Pentagon kick-starts program to maintain superiority of US technology

When it comes to the Pentagon’s technology-buying strategy, the Defense Department wants to focus more on research and development that will spur innovation. Its updated acquisition plan will also streamline how those purchases are made. The DoD ordered the implementation of the latest update to its acquisitions program, called ‘Better Buying Power 3.0’, on Thursday afternoon.

US military worries about losing hi-tech edge

The US military is in danger of losing its technological advantage unless it invests in research and finds ways to build innovative weapons much faster, top officials said Thursday. The Pentagon unveiled an initiative to streamline its bureaucracy and tap into technological breakthroughs in the private sector amid growing anxiety that American forces' longtime hi-tech edge is slipping away.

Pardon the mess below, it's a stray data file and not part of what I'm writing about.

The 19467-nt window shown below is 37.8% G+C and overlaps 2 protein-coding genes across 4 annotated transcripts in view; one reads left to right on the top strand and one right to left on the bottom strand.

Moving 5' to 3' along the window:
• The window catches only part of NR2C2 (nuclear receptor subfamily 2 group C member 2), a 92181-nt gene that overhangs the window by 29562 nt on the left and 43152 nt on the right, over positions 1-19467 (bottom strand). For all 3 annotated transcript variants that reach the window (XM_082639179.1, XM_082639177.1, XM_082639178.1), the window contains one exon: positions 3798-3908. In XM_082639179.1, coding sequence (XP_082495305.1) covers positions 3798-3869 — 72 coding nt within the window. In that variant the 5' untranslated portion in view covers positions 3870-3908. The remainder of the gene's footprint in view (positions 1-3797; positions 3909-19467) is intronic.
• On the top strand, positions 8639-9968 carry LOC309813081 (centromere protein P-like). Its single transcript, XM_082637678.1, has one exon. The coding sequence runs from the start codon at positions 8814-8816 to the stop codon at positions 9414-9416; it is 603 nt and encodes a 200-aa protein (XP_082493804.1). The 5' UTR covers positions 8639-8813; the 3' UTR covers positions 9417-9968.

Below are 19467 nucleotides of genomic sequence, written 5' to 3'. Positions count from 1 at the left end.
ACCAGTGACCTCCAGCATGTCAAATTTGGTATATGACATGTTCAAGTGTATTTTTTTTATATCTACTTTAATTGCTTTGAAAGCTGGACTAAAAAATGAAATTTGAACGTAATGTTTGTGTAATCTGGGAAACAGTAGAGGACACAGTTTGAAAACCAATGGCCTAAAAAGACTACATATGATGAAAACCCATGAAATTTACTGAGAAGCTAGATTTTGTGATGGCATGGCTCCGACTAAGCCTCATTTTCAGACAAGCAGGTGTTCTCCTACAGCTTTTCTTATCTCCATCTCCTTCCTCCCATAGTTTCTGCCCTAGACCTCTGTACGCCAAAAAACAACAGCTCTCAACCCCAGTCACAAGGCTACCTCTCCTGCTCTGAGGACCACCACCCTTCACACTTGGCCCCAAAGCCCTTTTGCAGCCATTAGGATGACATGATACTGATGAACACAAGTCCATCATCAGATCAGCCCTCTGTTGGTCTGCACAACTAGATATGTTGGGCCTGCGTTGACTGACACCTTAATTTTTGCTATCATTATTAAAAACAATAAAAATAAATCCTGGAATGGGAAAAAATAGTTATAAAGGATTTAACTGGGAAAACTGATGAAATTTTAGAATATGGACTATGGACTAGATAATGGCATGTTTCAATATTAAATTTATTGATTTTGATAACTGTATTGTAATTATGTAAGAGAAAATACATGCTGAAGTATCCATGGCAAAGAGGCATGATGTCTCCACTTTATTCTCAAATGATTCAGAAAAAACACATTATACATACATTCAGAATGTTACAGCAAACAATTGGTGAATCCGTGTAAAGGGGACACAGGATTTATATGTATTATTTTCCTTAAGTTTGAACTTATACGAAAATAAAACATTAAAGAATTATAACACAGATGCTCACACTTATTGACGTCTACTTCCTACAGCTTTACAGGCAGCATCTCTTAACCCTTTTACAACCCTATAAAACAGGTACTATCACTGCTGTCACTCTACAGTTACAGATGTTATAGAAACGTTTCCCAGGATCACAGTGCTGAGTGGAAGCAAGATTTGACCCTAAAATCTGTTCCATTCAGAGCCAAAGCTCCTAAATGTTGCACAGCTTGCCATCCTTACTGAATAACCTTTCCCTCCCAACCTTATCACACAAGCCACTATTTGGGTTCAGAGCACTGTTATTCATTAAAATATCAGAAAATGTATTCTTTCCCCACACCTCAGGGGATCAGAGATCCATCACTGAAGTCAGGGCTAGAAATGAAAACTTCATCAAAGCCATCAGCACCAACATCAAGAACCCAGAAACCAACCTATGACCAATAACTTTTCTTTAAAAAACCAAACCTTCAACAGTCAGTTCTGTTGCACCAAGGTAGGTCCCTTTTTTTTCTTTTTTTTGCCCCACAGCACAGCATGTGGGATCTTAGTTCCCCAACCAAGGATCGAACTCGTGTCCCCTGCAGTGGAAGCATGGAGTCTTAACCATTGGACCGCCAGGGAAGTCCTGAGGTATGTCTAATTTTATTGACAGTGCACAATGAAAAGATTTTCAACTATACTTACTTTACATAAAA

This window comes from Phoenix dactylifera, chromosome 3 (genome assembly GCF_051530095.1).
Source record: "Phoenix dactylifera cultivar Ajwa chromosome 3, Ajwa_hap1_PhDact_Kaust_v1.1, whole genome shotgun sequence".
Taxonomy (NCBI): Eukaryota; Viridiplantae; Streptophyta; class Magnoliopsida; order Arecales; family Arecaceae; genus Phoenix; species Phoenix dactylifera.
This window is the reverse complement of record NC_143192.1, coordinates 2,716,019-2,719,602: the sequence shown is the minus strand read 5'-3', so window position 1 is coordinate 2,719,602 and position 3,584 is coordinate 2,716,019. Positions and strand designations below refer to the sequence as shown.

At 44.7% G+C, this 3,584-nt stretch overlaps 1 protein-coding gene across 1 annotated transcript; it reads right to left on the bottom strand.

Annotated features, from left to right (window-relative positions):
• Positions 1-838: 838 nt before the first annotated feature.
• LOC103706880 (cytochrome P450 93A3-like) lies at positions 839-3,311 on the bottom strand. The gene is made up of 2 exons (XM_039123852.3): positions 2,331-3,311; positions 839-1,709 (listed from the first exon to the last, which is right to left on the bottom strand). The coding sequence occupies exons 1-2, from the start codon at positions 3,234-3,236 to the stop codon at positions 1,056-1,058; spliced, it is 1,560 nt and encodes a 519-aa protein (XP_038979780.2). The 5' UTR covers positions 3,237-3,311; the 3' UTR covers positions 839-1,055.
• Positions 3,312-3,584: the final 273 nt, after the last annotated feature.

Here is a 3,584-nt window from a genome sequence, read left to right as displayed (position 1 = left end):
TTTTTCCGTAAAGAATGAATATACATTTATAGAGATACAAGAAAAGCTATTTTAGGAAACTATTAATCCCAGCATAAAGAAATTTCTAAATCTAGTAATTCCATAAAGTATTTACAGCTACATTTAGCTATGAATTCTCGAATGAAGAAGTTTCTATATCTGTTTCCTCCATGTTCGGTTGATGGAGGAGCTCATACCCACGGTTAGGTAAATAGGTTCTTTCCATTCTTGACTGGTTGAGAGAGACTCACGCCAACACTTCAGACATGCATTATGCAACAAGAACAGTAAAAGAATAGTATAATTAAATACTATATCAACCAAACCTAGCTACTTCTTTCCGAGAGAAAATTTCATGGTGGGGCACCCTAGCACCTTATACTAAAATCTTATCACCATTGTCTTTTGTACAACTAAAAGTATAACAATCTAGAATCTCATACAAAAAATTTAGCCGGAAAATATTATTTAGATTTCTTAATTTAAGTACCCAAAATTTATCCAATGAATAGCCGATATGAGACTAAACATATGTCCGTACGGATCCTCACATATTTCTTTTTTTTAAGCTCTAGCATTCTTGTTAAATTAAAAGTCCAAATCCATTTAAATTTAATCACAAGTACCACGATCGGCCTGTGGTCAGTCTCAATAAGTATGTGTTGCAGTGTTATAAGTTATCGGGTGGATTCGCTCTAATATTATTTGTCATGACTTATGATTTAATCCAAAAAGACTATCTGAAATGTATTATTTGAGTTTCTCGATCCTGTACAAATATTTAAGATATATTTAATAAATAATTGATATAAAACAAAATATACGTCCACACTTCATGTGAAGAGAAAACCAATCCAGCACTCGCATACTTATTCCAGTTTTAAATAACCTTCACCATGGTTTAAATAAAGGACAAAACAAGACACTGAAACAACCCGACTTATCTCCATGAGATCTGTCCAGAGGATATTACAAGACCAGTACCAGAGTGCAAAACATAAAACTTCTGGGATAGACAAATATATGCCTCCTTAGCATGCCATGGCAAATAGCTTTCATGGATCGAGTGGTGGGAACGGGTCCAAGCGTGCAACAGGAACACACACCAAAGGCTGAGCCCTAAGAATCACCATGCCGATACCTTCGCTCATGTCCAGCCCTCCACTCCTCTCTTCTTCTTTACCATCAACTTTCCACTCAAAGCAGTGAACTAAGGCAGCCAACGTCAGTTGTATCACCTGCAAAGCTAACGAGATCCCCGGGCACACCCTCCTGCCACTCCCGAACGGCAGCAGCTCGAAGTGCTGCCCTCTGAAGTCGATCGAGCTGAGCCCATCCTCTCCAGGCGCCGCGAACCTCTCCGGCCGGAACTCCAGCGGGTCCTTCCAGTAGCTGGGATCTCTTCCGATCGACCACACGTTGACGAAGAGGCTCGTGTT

Has the U.S. lost technological supremacy?

Technology in general and digital technology specifically has impacted every aspect of our daily lives. Our dependency on it will only grow as we move toward 2020. Let's face it: Our nation's economic well-being and national security are substantially dependent upon digital technology. That's what makes the following figures so troubling.

Imitation or innovation: can China be a real force in tech?

Do you own a Chinese-made gadget? You almost certainly do; virtually all smartphones and tablets – and much more besides – are manufactured in China. But can you name a Chinese electronics brand? The biggest global brands are largely from just three countries; Japan (Sony, Panasonic, Canon), South Korea (Samsung and LG) and the USA (Apple and Microsoft), all of whom use China to get their products made.

US gains in mobile patents as IBM passes Samsung